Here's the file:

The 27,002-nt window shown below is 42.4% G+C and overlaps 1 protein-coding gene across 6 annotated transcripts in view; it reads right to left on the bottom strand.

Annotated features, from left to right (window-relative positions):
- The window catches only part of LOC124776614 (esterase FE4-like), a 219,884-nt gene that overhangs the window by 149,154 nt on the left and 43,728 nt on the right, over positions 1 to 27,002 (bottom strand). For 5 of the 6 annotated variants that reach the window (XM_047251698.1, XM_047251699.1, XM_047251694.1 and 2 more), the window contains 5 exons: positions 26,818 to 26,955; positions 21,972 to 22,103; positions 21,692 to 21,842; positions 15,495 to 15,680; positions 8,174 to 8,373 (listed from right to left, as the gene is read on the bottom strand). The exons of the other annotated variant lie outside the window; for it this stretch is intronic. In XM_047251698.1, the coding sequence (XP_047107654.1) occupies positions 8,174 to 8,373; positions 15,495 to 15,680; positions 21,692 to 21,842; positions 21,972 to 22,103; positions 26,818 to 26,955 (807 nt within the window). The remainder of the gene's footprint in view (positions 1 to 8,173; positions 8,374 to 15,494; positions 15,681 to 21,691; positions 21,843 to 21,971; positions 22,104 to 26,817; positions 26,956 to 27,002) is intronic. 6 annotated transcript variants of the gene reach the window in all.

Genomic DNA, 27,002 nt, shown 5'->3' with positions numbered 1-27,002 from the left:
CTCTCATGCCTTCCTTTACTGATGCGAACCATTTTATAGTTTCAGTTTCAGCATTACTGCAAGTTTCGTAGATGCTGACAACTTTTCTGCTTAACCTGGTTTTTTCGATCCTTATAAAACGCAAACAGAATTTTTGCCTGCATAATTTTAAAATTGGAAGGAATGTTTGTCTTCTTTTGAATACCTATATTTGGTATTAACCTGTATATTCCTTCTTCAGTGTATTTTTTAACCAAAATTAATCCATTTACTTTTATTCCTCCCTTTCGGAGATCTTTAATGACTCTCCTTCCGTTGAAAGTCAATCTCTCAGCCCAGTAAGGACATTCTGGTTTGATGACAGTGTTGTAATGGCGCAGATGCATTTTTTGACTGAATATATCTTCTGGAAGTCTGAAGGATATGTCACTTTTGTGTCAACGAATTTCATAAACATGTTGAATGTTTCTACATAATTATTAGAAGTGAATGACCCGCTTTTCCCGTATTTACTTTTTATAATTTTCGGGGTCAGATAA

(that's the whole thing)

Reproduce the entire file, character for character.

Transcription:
The 27,002-nt window shown below is 42.4% G+C and overlaps 1 protein-coding gene across 6 annotated transcripts in view; it reads right to left on the bottom strand.

Annotated features, from left to right (window-relative positions):
- The window catches only part of LOC124776614 (esterase FE4-like), a 219,884-nt gene that overhangs the window by 149,154 nt on the left and 43,728 nt on the right, over positions 1 to 27,002 (bottom strand). For 5 of the 6 annotated variants that reach the window (XM_047251698.1, XM_047251699.1, XM_047251694.1 and 2 more), the window contains 5 exons: positions 26,818 to 26,955; positions 21,972 to 22,103; positions 21,692 to 21,842; positions 15,495 to 15,680; positions 8,174 to 8,373 (listed from right to left, as the gene is read on the bottom strand). The exons of the other annotated variant lie outside the window; for it this stretch is intronic. In XM_047251698.1, the coding sequence (XP_047107654.1) occupies positions 8,174 to 8,373; positions 15,495 to 15,680; positions 21,692 to 21,842; positions 21,972 to 22,103; positions 26,818 to 26,955 (807 nt within the window). The remainder of the gene's footprint in view (positions 1 to 8,173; positions 8,374 to 15,494; positions 15,681 to 21,691; positions 21,843 to 21,971; positions 22,104 to 26,817; positions 26,956 to 27,002) is intronic. 6 annotated transcript variants of the gene reach the window in all.

Genomic DNA, 27,002 nt, shown 5'->3' with positions numbered 1-27,002 from the left:
CTCTCATGCCTTCCTTTACTGATGCGAACCATTTTATAGTTTCAGTTTCAGCATTACTGCAAGTTTCGTAGATGCTGACAACTTTTCTGCTTAACCTGGTTTTTTCGATCCTTATAAAACGCAAACAGAATTTTTGCCTGCATAATTTTAAAATTGGAAGGAATGTTTGTCTTCTTTTGAATACCTATATTTGGTATTAACCTGTATATTCCTTCTTCAGTGTATTTTTTAACCAAAATTAATCCATTTACTTTTATTCCTCCCTTTCGGAGATCTTTAATGACTCTCCTTCCGTTGAAAGTCAATCTCTCAGCCCAGTAAGGACATTCTGGTTTGATGACAGTGTTGTAATGGCGCAGATGCATTTTTTGACTGAATATATCTTCTGGAAGTCTGAAGGATATGTCACTTTTGTGTCAACGAATTTCATAAACATGTTGAATGTTTCTACATAATTATTAGAAGTGAATGACCCGCTTTTCCCGTATTTACTTTTTATAATTTTCGGGGTCAGATAA